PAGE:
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National service is a common name for mandatory government service programmes (usually military service, also known as conscription). The term became common British usage during and for some years following the Second World War. Many young people spent one or more years in such programmes. Compulsory military service typically requires all citizens, or all male citizens, to participate for a period of a year (or more in some countries) during their youth, usually at some point between the age of 18 and their late twenties.
United Kingdom 
Wartime national service in Britain required the whole population to register with the government's Ministry of Labour, which could then direct people where to work. Most men aged 18 to 51 were "called up" for military service, except for those in "reserved occupations" or "essential services": Farming, Railways, Medicine, Skilled Tradesmen in war industries, Firemen, Policemen, Coal Mining and the Merchant Navy, and unmarried women under 30 could be directed into war industries such as munitions factories, the Women's Land Army or the Women's Timber Corps. Coal shortages 1944-45 meant that thousands of the last wartime conscripts were drafted into coal mines (the "Bevin Boys", named after the wartime Minister of Labour). Conscription for women ended with victory in 1945, it continued for men but was reorganised in 1947 as an 18-month term, then for two years. Compulsory military call-up ended in 1960 and national registration was discontinued (except as required for social insurance.)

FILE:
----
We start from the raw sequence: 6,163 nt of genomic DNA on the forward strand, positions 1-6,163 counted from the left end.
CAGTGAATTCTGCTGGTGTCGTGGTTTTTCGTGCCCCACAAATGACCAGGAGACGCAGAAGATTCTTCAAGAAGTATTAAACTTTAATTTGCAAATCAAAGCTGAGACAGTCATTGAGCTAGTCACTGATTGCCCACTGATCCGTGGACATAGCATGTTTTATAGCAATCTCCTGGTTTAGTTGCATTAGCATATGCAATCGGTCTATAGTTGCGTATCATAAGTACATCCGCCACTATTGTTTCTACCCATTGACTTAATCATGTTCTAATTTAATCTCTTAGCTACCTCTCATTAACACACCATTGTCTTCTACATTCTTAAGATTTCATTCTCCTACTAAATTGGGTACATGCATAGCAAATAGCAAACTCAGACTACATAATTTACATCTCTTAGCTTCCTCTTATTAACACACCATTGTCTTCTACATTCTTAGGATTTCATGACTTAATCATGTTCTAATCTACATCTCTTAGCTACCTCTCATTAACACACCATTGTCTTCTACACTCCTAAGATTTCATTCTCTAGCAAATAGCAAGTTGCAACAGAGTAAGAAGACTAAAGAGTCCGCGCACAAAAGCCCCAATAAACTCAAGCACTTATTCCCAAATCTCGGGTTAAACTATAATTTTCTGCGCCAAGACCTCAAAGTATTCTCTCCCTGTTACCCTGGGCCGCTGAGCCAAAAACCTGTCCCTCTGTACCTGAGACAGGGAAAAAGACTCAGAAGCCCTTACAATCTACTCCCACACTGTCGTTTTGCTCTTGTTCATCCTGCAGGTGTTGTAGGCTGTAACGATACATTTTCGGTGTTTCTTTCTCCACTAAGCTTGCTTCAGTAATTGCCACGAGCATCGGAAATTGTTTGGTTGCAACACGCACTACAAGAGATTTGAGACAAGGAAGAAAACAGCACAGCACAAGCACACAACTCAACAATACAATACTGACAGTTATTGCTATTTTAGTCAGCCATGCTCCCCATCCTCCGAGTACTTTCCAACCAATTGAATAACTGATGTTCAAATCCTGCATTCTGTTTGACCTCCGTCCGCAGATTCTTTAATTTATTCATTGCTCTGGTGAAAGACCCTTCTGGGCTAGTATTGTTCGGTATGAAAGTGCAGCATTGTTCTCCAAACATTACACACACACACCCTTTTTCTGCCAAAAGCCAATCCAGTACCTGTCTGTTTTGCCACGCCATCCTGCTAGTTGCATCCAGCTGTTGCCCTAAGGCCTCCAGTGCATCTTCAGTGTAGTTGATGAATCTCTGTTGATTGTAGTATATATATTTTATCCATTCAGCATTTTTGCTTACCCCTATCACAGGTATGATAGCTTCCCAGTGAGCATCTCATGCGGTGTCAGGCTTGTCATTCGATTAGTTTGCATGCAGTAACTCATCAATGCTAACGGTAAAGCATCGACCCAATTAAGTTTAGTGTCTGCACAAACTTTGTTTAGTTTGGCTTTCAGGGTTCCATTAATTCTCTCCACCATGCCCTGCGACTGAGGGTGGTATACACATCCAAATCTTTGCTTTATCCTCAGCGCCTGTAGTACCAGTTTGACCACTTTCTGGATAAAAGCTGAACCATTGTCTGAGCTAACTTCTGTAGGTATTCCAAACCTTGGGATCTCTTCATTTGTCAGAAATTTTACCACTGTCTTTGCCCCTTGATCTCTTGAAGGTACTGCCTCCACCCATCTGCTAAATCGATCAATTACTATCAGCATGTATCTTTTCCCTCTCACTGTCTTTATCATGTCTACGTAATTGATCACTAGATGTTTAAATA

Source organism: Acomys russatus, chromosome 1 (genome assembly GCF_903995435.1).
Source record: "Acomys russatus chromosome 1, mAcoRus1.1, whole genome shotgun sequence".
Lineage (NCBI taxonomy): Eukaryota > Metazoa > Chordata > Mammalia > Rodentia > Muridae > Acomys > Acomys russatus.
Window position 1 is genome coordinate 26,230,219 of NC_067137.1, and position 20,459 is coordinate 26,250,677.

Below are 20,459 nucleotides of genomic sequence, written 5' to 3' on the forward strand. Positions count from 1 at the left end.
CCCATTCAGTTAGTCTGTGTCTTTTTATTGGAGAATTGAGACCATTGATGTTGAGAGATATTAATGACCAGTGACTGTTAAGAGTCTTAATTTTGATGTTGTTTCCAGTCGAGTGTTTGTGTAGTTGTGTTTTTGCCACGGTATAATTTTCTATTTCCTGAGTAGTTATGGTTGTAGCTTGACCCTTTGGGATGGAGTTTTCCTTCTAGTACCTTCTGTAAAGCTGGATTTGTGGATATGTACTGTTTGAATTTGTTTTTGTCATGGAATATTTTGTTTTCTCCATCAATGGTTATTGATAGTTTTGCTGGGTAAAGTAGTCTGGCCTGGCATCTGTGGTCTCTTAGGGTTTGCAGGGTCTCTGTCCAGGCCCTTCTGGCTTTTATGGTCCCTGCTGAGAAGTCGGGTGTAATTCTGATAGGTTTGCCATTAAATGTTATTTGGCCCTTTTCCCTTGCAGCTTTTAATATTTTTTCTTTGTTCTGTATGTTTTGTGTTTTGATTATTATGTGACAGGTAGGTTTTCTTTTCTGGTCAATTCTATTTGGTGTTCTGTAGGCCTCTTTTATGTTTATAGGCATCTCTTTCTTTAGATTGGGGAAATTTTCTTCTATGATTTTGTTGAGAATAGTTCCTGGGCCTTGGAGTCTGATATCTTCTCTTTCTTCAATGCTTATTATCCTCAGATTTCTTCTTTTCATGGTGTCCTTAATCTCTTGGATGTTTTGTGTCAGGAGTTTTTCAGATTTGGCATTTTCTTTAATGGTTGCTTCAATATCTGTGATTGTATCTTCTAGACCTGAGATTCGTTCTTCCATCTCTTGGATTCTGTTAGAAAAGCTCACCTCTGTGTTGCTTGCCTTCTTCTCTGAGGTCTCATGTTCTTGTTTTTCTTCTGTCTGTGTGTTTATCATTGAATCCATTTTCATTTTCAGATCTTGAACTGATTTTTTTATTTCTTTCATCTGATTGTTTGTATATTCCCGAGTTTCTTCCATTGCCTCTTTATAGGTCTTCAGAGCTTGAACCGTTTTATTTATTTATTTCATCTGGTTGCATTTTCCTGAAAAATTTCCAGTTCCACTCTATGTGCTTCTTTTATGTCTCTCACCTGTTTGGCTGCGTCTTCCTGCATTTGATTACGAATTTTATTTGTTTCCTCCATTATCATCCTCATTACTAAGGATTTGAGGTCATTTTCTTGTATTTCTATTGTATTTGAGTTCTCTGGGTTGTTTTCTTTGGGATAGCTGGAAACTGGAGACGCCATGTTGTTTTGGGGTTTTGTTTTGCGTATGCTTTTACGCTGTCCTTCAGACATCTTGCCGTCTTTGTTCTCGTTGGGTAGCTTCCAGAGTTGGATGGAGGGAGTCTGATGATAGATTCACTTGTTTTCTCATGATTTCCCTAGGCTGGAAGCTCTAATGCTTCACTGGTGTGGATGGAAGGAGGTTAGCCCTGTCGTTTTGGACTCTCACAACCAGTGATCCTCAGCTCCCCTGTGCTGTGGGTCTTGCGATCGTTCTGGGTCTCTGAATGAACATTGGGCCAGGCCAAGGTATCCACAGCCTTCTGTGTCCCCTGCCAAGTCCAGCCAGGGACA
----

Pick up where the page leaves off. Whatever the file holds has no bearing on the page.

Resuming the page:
Other countries 
National service is the usual term for compulsory military service programmes in countries including Austria, Cyprus, Denmark, Bulgaria, Greece, Guyana, Israel, Malaysia, Iran, Mexico, Norway, Finland, the Republic of China (Taiwan), Russia, Singapore, South Korea, Philippines, Switzerland and Turkey. Conscription in the United States was called Selective Service and obligatory service was required until 1973. In the Netherlands, conscription was called "service duty" (Dutch: "dienstplicht"), and continued until 1996. After 1996 service duty was suspended in the Netherlands but not abolished, and although unlikely, it may be reinstated at any time by the Minister of Defense. Most NATO countries discontinued obligatory military service in the 1970s. Israel was the only country to conscript young women as well as young men for military service in the late 20th century.
India has a separate program called the National Service Scheme (NSS) in which students from primary level to graduate level participate. In some Indian colleges (like IITs), it is a compulsory part of curricula.
See also 
By country 
- New Zealand
- South Korea
- United Kingdom
- United States
|Conscription by country|